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Off the Grid: Digital killed the analog star


Every other week Scott Jon Siegel contributes Off the Grid, a column on gaming away from the television screen or monitor.

It is an awesome time to be a gamer! We're already being wowed by the Xbox 360's impressive online integration, as we (im)patiently await the coming of the powerhouse PS3, and the très chic, über-unique Wii. Our PC's constantly need upgrades to handle the latest and greatest titles, but we happily oblige. It's worth it when we see the footage online, promising us the fully immersive experience we've come to feel we deserve. And when we're tired of being grounded by our consoles and computers, we can go anywhere with our PSPs or DSs. Even our mobile phones are slowly proving themselves to be viable platforms for our playing pleasures.

As gamers, we are drowning in new technology, and we are loving every minute of it.

And why shouldn't we? In a little over a decade, the video game industry has defined itself as an international influencer. Its games are constantly pushing the envelope, inspiring technological innovation and sparking paradigm shifts in this plugged-in, net-ready culture.

For the latest generations of gamers, it's no longer even a question: To be a gamer is to stare at a screen; Board games are laughable, and passé at best; When we think of our roots, we think of a joystick. But why did this happen?

Why did digital kill the analog star?

To be clear, I'm not against the current generation of games. I'm just as excited by the Wii as anyone else, but as a community we've turned our backs on anything non-digital, on anything analog in nature.

"But dude," you may say, "analog games just aren't cool."

I say that we just haven't given them a chance. We take for granted the obvious but important differences between analog games and their digital brethren. So I say let's go back. Let's remind ourselves why an analog experience is still valuable in our oh-so-digital age.

1) Rules are bitchin' - I know that ever since you were a toddler, you've felt that rules are what old people tell young people to follow. But all forms of games are fun because of the rules imposed on them. Dodgeball is fun because when you get hit, you're out; that's what makes you dodge. Video games follow extremely complex sets of rules in order to function, and as a player you're only privy to a small set of those rules. With analog games, however, the rules are part of the experience, and understanding them can add an extra level of enjoyment to a game. What does it mean in Chess when the king is only marginally more powerful than the lowly pawn?

2) You can actually touch them - Video games contain entire universes that are always just out of reach. It's hard to explain, but there's just something nice about having a tangible experience. Any seasoned Go player can tell you that a great deal of the game's satisfaction comes from handling and placing the pieces properly. And no, the DS and Wii don't count as touching, although they're closer than anything else.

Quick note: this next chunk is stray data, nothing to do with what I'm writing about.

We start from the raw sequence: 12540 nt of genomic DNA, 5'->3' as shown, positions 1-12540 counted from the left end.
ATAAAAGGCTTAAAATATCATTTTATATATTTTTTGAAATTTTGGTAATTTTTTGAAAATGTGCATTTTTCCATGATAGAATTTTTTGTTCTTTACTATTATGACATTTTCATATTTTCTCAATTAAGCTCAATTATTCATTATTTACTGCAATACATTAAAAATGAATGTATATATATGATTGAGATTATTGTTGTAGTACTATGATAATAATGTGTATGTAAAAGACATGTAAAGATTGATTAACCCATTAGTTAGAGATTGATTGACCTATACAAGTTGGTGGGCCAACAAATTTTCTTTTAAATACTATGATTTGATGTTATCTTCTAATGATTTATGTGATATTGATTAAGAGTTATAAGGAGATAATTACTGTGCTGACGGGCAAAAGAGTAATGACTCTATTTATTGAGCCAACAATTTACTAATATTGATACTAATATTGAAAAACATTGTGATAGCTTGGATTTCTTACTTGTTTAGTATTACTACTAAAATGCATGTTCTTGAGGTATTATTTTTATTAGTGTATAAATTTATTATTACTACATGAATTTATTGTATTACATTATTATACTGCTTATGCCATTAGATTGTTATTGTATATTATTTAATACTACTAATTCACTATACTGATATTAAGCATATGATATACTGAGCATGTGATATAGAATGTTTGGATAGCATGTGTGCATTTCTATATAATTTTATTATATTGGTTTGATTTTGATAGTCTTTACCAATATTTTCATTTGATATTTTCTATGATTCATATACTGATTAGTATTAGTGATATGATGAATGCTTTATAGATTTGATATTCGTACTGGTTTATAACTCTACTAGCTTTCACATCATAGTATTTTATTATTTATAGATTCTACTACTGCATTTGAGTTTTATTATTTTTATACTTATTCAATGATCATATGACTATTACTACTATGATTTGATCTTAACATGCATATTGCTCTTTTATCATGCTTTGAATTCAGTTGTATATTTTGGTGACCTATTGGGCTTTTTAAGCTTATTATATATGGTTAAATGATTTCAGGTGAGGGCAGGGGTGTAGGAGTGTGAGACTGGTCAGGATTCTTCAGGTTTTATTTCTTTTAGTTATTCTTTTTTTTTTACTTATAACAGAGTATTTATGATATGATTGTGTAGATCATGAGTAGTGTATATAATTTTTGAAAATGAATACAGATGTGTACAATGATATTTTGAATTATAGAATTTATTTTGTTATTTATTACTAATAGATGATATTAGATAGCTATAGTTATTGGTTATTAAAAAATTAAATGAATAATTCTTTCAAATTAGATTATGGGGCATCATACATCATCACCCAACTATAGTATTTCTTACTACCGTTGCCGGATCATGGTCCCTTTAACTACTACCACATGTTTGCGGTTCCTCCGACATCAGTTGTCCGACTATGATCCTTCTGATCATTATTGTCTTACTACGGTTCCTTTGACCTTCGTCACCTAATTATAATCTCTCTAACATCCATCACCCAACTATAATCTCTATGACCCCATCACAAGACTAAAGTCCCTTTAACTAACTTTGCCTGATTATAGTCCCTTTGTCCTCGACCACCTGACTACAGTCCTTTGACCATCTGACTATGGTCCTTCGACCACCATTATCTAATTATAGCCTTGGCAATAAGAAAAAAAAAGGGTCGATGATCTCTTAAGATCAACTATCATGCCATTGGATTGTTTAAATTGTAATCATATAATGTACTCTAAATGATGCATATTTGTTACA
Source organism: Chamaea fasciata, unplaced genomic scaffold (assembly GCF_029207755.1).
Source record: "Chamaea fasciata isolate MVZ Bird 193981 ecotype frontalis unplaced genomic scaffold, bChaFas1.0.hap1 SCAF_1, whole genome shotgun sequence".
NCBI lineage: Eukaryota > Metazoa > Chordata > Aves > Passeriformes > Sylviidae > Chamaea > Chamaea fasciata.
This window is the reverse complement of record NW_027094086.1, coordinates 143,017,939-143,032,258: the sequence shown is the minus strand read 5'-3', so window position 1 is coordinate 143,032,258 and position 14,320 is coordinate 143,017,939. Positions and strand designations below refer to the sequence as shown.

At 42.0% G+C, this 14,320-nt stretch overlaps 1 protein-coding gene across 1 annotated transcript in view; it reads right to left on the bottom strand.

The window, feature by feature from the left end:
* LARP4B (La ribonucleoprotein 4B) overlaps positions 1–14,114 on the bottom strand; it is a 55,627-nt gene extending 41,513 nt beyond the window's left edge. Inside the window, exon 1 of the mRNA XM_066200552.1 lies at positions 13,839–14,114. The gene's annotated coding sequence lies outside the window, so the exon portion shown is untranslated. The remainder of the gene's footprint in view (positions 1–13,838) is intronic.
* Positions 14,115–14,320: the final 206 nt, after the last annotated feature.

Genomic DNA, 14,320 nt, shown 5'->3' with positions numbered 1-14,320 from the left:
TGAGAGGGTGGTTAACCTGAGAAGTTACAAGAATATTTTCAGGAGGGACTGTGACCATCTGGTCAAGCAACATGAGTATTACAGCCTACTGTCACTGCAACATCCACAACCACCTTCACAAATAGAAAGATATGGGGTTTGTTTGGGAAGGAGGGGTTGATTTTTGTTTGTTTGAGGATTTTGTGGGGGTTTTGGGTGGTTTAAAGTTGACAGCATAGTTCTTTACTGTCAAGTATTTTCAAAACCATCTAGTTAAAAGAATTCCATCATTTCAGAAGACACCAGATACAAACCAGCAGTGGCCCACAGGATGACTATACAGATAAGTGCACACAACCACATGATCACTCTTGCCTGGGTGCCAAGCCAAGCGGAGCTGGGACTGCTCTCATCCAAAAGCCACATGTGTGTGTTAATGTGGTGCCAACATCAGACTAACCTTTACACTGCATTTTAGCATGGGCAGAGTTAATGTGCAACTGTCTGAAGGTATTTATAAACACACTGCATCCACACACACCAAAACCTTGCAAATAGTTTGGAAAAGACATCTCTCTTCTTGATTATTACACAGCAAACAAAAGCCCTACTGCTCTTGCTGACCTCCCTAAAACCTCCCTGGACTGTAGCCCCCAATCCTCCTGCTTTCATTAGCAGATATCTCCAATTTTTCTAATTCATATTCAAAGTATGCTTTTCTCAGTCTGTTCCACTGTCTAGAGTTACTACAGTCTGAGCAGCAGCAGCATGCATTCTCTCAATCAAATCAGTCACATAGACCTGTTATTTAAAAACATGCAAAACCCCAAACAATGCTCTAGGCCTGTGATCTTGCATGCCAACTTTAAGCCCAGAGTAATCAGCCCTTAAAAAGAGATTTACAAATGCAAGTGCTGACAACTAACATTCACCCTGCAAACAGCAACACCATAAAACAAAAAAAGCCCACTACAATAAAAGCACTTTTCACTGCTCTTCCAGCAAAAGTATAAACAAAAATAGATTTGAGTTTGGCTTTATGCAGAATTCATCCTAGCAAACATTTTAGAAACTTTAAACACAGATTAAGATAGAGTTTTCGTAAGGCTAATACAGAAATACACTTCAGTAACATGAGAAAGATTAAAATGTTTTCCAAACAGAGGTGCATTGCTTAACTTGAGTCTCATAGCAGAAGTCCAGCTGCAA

3) Real human contact - All this online stuff is really great, but it can't replace the feeling of actually being in the same room as someone. Instead of text-chatting, audio-chatting, or (gulp) video-chatting with someone over a round of Texas Hold'Em, play with real cards, real chips, and real people. They're guaranteed to be friendlier than most internet folk, and you might even have a better time.

4) Fun for less - Any way you look at it, it's an expensive time to be a gamer, and it's only going to prove to get more expensive as time goes on. You might be planning on throwing down between $300 and $600 USD in the coming months, so why not head over to Cheapass Games right now and spend a paltry $7.50 USD on a killer app like Kill Doctor Lucky? Dig through your old board game collection and find a classic that you haven't touched in ages, like Backgammon. Or better yet, head outside and play a few rounds of Calvinball.

5) All the good designers do it - You better believe that a lot of great game designers work in analog games as much as they do in digital. We already know that when games go digital, the number of rules expand, and they become increasingly complex and difficult to create. For this reason, game design courses at NYU and USC often focus on board games before moving to computers. Gamelab -- makers of the addictive Diner Dash -- have been known to hold game nights for their staff, where they break out Settlers of Catan instead of Guitar Hero or Katamari. And paper prototyping is becoming commonplace in a number of studios. For all those aspiring game developers, here's some sound advice: Don't jump right into C or Maya -- start with pens and paper, dice and cards.

We have a lot of ground to cover, and we've only barely scratched the surface. In the coming weeks and months, I'll be looking at classic and modern marvels of board game design, as well as speaking with developers about their non-digital distractions. We've already taken a look at Crossroads, a truly mobile game, and hopefully we'll have a chance to check out similar projects as time goes on. In the meantime, let's together try to remember our true roots.

Let's remember that gaming's not just about screentime anymore.

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